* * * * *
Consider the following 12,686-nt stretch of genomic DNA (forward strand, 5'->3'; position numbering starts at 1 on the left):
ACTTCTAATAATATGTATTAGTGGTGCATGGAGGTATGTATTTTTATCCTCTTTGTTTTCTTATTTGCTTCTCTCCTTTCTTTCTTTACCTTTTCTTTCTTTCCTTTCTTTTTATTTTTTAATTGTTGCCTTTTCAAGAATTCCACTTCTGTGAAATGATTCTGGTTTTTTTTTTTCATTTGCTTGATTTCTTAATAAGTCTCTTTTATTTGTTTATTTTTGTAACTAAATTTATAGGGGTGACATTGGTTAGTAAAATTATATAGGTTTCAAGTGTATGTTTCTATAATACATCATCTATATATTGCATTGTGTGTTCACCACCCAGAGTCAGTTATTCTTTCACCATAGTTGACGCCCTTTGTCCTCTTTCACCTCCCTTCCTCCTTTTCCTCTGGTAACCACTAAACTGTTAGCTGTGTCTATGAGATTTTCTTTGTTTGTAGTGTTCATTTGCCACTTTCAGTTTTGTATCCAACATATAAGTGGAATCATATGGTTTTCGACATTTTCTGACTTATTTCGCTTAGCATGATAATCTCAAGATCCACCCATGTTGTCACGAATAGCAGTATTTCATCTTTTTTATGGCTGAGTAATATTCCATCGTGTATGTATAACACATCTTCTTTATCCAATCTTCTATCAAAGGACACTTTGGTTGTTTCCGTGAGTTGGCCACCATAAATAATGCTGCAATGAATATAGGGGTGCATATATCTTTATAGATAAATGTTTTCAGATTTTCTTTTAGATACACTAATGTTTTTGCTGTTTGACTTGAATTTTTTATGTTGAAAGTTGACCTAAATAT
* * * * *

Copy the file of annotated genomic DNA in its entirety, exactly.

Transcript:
Consider the following 12,686-nt stretch of genomic DNA (forward strand, 5'->3'; position numbering starts at 1 on the left):
ACTTCTAATAATATGTATTAGTGGTGCATGGAGGTATGTATTTTTATCCTCTTTGTTTTCTTATTTGCTTCTCTCCTTTCTTTCTTTACCTTTTCTTTCTTTCCTTTCTTTTTATTTTTTAATTGTTGCCTTTTCAAGAATTCCACTTCTGTGAAATGATTCTGGTTTTTTTTTTTCATTTGCTTGATTTCTTAATAAGTCTCTTTTATTTGTTTATTTTTGTAACTAAATTTATAGGGGTGACATTGGTTAGTAAAATTATATAGGTTTCAAGTGTATGTTTCTATAATACATCATCTATATATTGCATTGTGTGTTCACCACCCAGAGTCAGTTATTCTTTCACCATAGTTGACGCCCTTTGTCCTCTTTCACCTCCCTTCCTCCTTTTCCTCTGGTAACCACTAAACTGTTAGCTGTGTCTATGAGATTTTCTTTGTTTGTAGTGTTCATTTGCCACTTTCAGTTTTGTATCCAACATATAAGTGGAATCATATGGTTTTCGACATTTTCTGACTTATTTCGCTTAGCATGATAATCTCAAGATCCACCCATGTTGTCACGAATAGCAGTATTTCATCTTTTTTATGGCTGAGTAATATTCCATCGTGTATGTATAACACATCTTCTTTATCCAATCTTCTATCAAAGGACACTTTGGTTGTTTCCGTGAGTTGGCCACCATAAATAATGCTGCAATGAATATAGGGGTGCATATATCTTTATAGATAAATGTTTTCAGATTTTCTTTTAGATACACTAATGTTTTTGCTGTTTGACTTGAATTTTTTATGTTGAAAGTTGACCTAAATAT